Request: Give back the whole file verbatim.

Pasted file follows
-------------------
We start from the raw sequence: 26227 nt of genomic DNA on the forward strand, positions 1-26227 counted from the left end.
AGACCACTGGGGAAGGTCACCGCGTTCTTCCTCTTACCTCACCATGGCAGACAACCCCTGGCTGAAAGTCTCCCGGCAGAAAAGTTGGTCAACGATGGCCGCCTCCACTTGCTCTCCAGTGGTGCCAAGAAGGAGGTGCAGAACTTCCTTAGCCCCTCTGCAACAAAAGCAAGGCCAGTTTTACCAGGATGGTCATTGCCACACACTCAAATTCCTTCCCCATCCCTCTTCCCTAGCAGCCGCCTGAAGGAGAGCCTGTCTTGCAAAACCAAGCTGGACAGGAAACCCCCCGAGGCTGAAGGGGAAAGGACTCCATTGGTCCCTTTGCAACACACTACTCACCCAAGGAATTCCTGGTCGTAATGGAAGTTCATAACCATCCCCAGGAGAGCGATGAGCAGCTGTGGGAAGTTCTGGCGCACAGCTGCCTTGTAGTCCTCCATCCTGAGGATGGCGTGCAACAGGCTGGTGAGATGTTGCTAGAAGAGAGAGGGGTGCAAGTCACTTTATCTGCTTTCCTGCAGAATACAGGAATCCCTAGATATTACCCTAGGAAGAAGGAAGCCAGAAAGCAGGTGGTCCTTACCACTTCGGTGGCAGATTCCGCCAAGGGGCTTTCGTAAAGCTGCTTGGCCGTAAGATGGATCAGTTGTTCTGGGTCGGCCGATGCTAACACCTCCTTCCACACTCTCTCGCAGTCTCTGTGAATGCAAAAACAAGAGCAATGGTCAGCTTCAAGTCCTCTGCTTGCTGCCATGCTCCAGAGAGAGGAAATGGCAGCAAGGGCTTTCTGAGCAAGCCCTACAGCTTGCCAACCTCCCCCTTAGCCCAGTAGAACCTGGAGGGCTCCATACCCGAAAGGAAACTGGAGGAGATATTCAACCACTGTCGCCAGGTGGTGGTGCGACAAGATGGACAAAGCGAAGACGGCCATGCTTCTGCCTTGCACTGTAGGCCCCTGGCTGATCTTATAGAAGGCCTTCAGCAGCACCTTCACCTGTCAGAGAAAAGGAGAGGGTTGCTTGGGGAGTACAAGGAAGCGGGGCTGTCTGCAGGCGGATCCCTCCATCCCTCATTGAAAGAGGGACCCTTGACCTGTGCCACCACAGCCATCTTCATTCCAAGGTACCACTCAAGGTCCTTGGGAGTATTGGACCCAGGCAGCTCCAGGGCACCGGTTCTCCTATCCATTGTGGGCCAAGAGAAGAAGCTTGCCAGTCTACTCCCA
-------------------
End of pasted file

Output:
We start from the raw sequence: 26227 nt of genomic DNA on the forward strand, positions 1-26227 counted from the left end.
AGACCACTGGGGAAGGTCACCGCGTTCTTCCTCTTACCTCACCATGGCAGACAACCCCTGGCTGAAAGTCTCCCGGCAGAAAAGTTGGTCAACGATGGCCGCCTCCACTTGCTCTCCAGTGGTGCCAAGAAGGAGGTGCAGAACTTCCTTAGCCCCTCTGCAACAAAAGCAAGGCCAGTTTTACCAGGATGGTCATTGCCACACACTCAAATTCCTTCCCCATCCCTCTTCCCTAGCAGCCGCCTGAAGGAGAGCCTGTCTTGCAAAACCAAGCTGGACAGGAAACCCCCCGAGGCTGAAGGGGAAAGGACTCCATTGGTCCCTTTGCAACACACTACTCACCCAAGGAATTCCTGGTCGTAATGGAAGTTCATAACCATCCCCAGGAGAGCGATGAGCAGCTGTGGGAAGTTCTGGCGCACAGCTGCCTTGTAGTCCTCCATCCTGAGGATGGCGTGCAACAGGCTGGTGAGATGTTGCTAGAAGAGAGAGGGGTGCAAGTCACTTTATCTGCTTTCCTGCAGAATACAGGAATCCCTAGATATTACCCTAGGAAGAAGGAAGCCAGAAAGCAGGTGGTCCTTACCACTTCGGTGGCAGATTCCGCCAAGGGGCTTTCGTAAAGCTGCTTGGCCGTAAGATGGATCAGTTGTTCTGGGTCGGCCGATGCTAACACCTCCTTCCACACTCTCTCGCAGTCTCTGTGAATGCAAAAACAAGAGCAATGGTCAGCTTCAAGTCCTCTGCTTGCTGCCATGCTCCAGAGAGAGGAAATGGCAGCAAGGGCTTTCTGAGCAAGCCCTACAGCTTGCCAACCTCCCCCTTAGCCCAGTAGAACCTGGAGGGCTCCATACCCGAAAGGAAACTGGAGGAGATATTCAACCACTGTCGCCAGGTGGTGGTGCGACAAGATGGACAAAGCGAAGACGGCCATGCTTCTGCCTTGCACTGTAGGCCCCTGGCTGATCTTATAGAAGGCCTTCAGCAGCACCTTCACCTGTCAGAGAAAAGGAGAGGGTTGCTTGGGGAGTACAAGGAAGCGGGGCTGTCTGCAGGCGGATCCCTCCATCCCTCATTGAAAGAGGGACCCTTGACCTGTGCCACCACAGCCATCTTCATTCCAAGGTACCACTCAAGGTCCTTGGGAGTATTGGACCCAGGCAGCTCCAGGGCACCGGTTCTCCTATCCATTGTGGGCCAAGAGAAGAAGCTTGCCAGTCTACTCCCA